Lecture 12 - Human Evolution Primates Anthropoids...

Info icon This preview shows pages 1–4. Sign up to view the full content.

View Full Document Right Arrow Icon
1 Human Evolution • Primates • Anthropoids Hominoids (Apes) • Hominids Australopithicus Homo erectus neanderthalensis sapiens But first, a bit about vertebrates • Urochordates Sea squirt. Only the larvae resemble chordates • Lancelets Still a filter feeder, lacks brain or skull • Craniates Hagfish. Still lack jaws, maintain a notochord as adults • Vertebrates Cartilaginous (sharks and rays) or bony structures surround dorsal nerve chord (the vertebral column). Fish Ray finned fish – Nearly all fish Lobe finned fish – Coelacanth, lungfish – Have rod shaped bones surrounding muscle in their pectoral and pelvic fins Ray-finned fish Coelacanth Lungfish Acanthostega - 365MYA
Image of page 1

Info icon This preview has intentionally blurred sections. Sign up to view the full version.

View Full Document Right Arrow Icon
2 Terrestrial Vertebrates Arose from the lobe-finned fish, a fairly humble lineage Comprise amphibians, reptiles (including birds), and mammals Among mammals, humans arose out of the group called primates. Primates The mammalian order Primates include – Lemurs, tarsiers, anthropoids (monkeys and apes) Humans are members of the ape group Lemur Tarsier Derived Characters of Primates Most primates – Have hands and feet adapted for grasping Primates also have – A large brain and short jaws – Forward-looking eyes close together on the face, providing depth perception – Well-developed parental care and complex social behavior – A fully opposable thumb Living Primates There are three main groups of living primates The lemurs of Madagascar and the lorises and pottos of tropical Africa and southern Asia Figure 34.37
Image of page 2
3 The tarsiers of Southeast Asia The oldest known anthropoid fossils, about 45 million years old – Indicate that tarsiers are more closely related to anthropoids Figure 34.38 60 50 40 30 20 10 Millions of years ago Ancestral primate Lemurs, lorises, and pottos Tarsiers New World monkeys Old World monkeys Gibbons Orangutans Gorillas Chim- panzees Humans Anthropoids 0 New World and Old World monkeys – Underwent separate adaptive radiations during their many millions of years of separation Figure 34.39a, b (a) New World monkeys, such as spider monkeys (shown here), squirrel monkeys, and capuchins, have a prehensile tail and nostrils that open to the sides. (b) Old World monkeys lack a prehensile tail, and their nostrils open downward. This group includes macaques (shown here), mandrills, baboons, and rhesus monkeys. the hominoids – Consists of primates informally called apes Figure 34.40a–e (a) Gibbons, such as this Muller's gibbon, are found only in southeastern Asia. Their very long arms and fingers are adaptations for brachiation. (b) Orangutans are shy, solitary apes that live in the rain forests of Sumatra and Borneo. They spend most of their time in trees; note the foot adapted for grasping and the opposable thumb.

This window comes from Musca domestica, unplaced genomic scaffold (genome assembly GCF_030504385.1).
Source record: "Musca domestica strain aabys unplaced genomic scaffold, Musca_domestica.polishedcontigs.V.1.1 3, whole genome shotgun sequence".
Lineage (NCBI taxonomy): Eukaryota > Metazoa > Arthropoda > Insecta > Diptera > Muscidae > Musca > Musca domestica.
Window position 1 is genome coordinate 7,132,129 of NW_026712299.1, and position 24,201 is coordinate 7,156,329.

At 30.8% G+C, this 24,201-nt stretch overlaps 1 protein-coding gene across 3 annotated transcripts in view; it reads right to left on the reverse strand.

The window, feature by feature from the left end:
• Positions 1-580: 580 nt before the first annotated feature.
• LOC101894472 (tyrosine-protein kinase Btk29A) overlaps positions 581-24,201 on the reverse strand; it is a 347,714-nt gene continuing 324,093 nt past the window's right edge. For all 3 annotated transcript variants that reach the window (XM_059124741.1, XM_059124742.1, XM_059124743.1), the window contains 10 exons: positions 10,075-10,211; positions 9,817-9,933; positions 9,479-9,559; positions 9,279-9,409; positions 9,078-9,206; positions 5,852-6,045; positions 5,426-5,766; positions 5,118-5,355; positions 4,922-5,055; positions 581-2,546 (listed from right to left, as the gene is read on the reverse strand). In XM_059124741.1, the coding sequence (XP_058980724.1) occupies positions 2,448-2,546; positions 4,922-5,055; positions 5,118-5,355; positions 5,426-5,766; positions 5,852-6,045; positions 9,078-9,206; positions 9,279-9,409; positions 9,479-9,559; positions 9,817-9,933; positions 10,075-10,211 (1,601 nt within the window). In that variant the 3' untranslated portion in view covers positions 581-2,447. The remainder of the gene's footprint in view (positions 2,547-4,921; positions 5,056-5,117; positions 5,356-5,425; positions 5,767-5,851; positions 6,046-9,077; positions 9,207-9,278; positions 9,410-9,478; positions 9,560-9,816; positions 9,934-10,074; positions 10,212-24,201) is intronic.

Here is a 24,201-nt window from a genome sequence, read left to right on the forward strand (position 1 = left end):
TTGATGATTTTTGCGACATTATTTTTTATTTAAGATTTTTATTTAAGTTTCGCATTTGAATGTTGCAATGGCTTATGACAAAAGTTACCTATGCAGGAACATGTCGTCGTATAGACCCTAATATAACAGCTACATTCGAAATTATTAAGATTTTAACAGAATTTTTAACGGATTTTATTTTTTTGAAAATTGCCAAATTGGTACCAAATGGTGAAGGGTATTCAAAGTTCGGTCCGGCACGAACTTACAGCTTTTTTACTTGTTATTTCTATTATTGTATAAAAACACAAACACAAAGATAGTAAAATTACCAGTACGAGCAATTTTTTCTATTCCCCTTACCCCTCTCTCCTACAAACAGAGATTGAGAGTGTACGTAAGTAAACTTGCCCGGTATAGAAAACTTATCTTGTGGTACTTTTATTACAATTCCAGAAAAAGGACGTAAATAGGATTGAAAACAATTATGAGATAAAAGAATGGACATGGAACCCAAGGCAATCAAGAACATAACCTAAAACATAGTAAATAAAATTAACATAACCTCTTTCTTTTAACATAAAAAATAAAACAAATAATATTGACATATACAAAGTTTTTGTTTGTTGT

Image of page 3

Info icon This preview has intentionally blurred sections. Sign up to view the full version.

View Full Document Right Arrow Icon
Image of page 4
This is the end of the preview. Sign up to access the rest of the document.

{[ snackBarMessage ]}

What students are saying

  • Left Quote Icon

    As a current student on this bumpy collegiate pathway, I stumbled upon Course Hero, where I can find study resources for nearly all my courses, get online help from tutors 24/7, and even share my old projects, papers, and lecture notes with other students.

    Student Picture

    Kiran Temple University Fox School of Business ‘17, Course Hero Intern

  • Left Quote Icon

    I cannot even describe how much Course Hero helped me this summer. It’s truly become something I can always rely on and help me. In the end, I was not only able to survive summer classes, but I was able to thrive thanks to Course Hero.

    Student Picture

    Dana University of Pennsylvania ‘17, Course Hero Intern

  • Left Quote Icon

    The ability to access any university’s resources through Course Hero proved invaluable in my case. I was behind on Tulane coursework and actually used UCLA’s materials to help me move forward and get everything together on time.

    Student Picture

    Jill Tulane University ‘16, Course Hero Intern